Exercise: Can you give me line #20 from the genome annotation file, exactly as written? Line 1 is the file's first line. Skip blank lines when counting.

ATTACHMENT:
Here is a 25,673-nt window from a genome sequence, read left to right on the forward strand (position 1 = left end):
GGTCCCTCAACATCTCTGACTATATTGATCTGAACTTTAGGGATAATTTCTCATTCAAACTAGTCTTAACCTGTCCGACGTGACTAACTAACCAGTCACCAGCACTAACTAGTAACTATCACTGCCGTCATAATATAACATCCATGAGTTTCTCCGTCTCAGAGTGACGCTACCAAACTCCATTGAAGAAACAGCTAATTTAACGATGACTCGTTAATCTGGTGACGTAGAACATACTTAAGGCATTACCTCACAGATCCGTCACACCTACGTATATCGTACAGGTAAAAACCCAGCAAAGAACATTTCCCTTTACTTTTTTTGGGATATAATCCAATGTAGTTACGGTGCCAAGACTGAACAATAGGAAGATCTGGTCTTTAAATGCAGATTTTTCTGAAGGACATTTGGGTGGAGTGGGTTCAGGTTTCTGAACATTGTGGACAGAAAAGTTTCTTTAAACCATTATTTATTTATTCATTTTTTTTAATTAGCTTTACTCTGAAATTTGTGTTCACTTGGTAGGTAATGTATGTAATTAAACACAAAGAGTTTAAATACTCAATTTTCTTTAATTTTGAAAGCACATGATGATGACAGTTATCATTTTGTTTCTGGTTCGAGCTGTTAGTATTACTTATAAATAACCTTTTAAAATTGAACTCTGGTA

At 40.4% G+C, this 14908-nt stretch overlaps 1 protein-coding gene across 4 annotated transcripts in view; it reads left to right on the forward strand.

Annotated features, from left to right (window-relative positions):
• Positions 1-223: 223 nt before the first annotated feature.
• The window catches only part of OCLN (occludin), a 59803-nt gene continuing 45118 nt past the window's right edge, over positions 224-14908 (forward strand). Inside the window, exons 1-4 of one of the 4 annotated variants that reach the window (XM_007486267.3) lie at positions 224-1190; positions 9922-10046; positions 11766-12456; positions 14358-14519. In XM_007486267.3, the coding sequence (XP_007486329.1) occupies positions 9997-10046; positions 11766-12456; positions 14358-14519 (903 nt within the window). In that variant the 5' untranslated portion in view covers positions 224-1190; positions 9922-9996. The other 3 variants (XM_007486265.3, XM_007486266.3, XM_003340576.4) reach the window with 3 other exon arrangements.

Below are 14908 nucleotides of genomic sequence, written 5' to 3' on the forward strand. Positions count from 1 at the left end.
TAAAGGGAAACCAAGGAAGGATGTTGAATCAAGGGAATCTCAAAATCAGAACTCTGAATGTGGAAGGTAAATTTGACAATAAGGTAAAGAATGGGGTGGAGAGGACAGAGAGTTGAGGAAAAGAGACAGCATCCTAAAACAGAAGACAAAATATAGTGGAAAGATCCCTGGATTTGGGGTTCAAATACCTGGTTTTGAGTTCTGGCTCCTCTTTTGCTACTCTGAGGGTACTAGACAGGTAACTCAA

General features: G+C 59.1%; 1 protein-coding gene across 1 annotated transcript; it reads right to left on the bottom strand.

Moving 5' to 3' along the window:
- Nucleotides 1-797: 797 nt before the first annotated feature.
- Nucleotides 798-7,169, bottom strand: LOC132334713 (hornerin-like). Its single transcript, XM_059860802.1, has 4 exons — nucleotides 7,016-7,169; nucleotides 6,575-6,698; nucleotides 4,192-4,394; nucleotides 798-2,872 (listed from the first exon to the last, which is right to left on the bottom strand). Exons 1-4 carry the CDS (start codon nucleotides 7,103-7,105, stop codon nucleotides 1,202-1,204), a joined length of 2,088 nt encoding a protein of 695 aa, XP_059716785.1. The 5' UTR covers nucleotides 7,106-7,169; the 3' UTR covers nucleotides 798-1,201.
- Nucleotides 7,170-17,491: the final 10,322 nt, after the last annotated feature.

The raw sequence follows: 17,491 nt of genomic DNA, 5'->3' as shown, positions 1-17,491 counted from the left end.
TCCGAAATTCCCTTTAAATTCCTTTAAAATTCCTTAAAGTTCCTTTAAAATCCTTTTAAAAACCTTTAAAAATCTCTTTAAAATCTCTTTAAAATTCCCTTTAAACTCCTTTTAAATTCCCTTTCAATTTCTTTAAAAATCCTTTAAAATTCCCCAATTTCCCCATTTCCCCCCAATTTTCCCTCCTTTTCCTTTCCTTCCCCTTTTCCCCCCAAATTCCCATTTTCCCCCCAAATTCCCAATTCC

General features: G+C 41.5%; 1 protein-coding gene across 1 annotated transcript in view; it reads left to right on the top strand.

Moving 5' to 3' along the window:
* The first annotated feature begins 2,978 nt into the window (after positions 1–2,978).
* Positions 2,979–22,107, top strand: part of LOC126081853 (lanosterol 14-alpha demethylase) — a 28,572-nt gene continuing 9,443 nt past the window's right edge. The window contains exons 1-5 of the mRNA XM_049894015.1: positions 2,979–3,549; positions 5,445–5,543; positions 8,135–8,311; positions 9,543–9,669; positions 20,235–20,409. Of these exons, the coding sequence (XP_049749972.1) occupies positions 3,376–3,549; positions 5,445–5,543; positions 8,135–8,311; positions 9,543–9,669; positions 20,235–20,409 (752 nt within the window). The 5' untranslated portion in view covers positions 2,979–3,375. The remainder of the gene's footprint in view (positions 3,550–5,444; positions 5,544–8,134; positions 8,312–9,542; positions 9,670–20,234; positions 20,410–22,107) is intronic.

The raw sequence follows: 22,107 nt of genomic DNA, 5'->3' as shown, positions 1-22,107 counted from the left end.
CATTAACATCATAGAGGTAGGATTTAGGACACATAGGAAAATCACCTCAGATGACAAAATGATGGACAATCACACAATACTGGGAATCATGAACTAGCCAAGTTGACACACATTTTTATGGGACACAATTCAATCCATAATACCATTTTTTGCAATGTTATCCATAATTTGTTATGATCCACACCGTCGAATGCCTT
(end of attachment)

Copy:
The raw sequence follows: 22,107 nt of genomic DNA, 5'->3' as shown, positions 1-22,107 counted from the left end.